Age-harassment case is headed for trial after 2d Circuit reinstates the claim

The Second Circuit only issues a handful of epic employment discrimination cases each year, using the occasion to survey the legal landscape before hammering a district judge who improperly granted management's motion for summary judgment. In this case, the Court of Appeals reinstates an age-harassment and retaliation case.

The case is Davis-Garett v. Urban Outfitters, Inc., issued on April 8. Plaintiff was in her 50's, working for a clothing retainer with younger coworkers and managers. She started working at the Roosevelt Field store before she was shipped to White Plains. She was then denied a transfer to the Edgewater, N.J. location. Plaintiff brings two claims: hostile work environment because of her age, and retaliation for complaining about the work environment. I'll start with the age-harassment and our next installment will cover the retaliation and the related summary judgment observations that the Second Circuit ( Kearse, Katzmann and Chin) fleshed out in the ruling.

At the Roosevelt Field store, supervisors stuck plaintiff in the fitting room while the younger workers were trained to handle various other store-related tasks. When the Roosevelt Field store closed down and the employees were sent to work at other locations, plaintiff was sent to White Plains, more than 30 miles away. She was told she was sent to White Plains because of the "demographics" of that store, i.e., "that the people that shopped in the store were older and that I was old and that is why I was transferred there." In White Plains, plaintiff again found herself in the fitting room and received no training, yet she was often called upon to pick up "unsanitary trash or waste." She was also ostracized by younger workers, who repeatedly called plaintiff "mom" or "mommy" and "asked her to take care of their cuts, bruises and other ills" and they "consulted her about their personal problems." Even when plaintiff became a full-time customer associate in the White Plains store, she still worked the fitting room, and when she asked about a promotion to the apparel supervisor position, Store Manager Bentley told plaintiff that she "was too old for the job" and "you don't have the energy" and "the only reason you were sent here is because of the demographics here . . . the people that shop here are older and you're old" and "you would never be able to handle being a manager."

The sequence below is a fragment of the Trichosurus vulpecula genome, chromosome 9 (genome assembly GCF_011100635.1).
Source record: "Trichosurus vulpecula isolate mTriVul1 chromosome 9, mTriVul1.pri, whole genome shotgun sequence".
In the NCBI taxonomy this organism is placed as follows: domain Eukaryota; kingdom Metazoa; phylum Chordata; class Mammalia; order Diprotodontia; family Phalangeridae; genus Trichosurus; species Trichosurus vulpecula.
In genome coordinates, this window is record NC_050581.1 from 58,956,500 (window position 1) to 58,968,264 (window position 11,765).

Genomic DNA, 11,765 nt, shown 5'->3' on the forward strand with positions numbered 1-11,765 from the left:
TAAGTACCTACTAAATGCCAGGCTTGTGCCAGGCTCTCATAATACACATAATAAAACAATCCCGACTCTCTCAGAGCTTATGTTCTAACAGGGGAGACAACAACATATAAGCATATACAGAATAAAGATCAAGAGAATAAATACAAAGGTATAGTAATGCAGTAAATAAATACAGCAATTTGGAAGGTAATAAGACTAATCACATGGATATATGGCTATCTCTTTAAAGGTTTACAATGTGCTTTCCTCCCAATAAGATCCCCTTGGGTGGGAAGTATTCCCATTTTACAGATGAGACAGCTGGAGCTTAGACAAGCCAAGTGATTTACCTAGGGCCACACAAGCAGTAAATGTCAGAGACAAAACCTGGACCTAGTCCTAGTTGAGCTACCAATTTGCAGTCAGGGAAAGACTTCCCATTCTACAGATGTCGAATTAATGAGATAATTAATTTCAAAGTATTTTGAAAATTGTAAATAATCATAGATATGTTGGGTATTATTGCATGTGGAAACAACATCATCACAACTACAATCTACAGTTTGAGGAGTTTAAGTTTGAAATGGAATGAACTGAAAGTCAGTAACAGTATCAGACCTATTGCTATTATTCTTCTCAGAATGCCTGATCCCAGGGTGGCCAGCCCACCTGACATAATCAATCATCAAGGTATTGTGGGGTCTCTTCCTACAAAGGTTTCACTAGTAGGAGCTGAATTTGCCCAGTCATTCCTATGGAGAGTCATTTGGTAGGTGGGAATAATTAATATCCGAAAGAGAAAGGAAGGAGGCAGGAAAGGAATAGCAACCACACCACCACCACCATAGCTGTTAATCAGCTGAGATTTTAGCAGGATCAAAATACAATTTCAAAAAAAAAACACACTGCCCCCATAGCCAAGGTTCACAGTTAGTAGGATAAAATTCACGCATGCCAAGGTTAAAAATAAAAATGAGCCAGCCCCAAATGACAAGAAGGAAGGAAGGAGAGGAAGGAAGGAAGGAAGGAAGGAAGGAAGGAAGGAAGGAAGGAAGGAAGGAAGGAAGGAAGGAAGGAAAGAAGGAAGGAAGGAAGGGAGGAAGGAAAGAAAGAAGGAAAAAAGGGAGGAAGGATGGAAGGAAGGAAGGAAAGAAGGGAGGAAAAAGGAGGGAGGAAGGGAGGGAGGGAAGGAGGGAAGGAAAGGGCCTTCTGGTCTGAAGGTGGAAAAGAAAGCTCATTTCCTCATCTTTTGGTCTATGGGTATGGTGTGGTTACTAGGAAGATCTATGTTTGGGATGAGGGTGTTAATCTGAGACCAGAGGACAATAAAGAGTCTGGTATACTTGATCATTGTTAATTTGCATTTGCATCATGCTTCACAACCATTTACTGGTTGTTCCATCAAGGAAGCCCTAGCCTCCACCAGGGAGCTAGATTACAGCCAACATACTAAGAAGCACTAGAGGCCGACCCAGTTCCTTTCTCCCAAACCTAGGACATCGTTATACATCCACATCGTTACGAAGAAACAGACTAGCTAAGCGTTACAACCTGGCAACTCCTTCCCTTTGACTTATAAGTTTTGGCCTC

As it happens, in White Plains, plaintiff was ultimately promoted to Apparel Supervisor, Bentley was hostile towards her and lodged unfair criticisms and continued to assign her the fitting room. They also overworked plaintiff, having her work 10 consecutive days and closing the store 10 consecutive nights, an exhausting sequence. Another supervisor criticized plaintiff's "speed" and "pace" nearly every day. The Court concludes:

The district court rejected plaintiff's hostile work environment case on summary judgment. The Court of Appeals reinstates the claim after providing a good tutorial on hostile work environment law in the Second Circuit. Not only did the district court improperly ignore any hostile ageist acts that took place prior to the 300-day statute of limitations (the Supreme Court holds those otherwise time-barred acts are actionable if the hostile environment continued into the 300-day period), but the Circuit concludes that:

the entirety of Garett's ADEA claim that she was subjected to a hostile work environment—being, from the start of her employment at Anthropologie, denied the training given to younger sales associates and relegated to work almost exclusively in the fitting room, and later being assigned the most unpleasant and arduous duties and subjected to age-disparaging criticisms daily—was timely.
Very often, when you read these appellate rulings, you wonder how the case got dismissed on summary judgment. I cannot answer that question for you. The evidence seems clear, except that perhaps the district court judge forgot that prior age-related comments factor into the analysis; once that evidence enters the picture, the case looks very different. What wins the appeal for Garett is the volume of age-related comments combined with the age-neutral acts of hostility that, viewed in the context of the ageist slurs, may be presumed to be age-related as well. The point here is that we look at the totality of the evidence in determining whether someone has a hostile work environment case.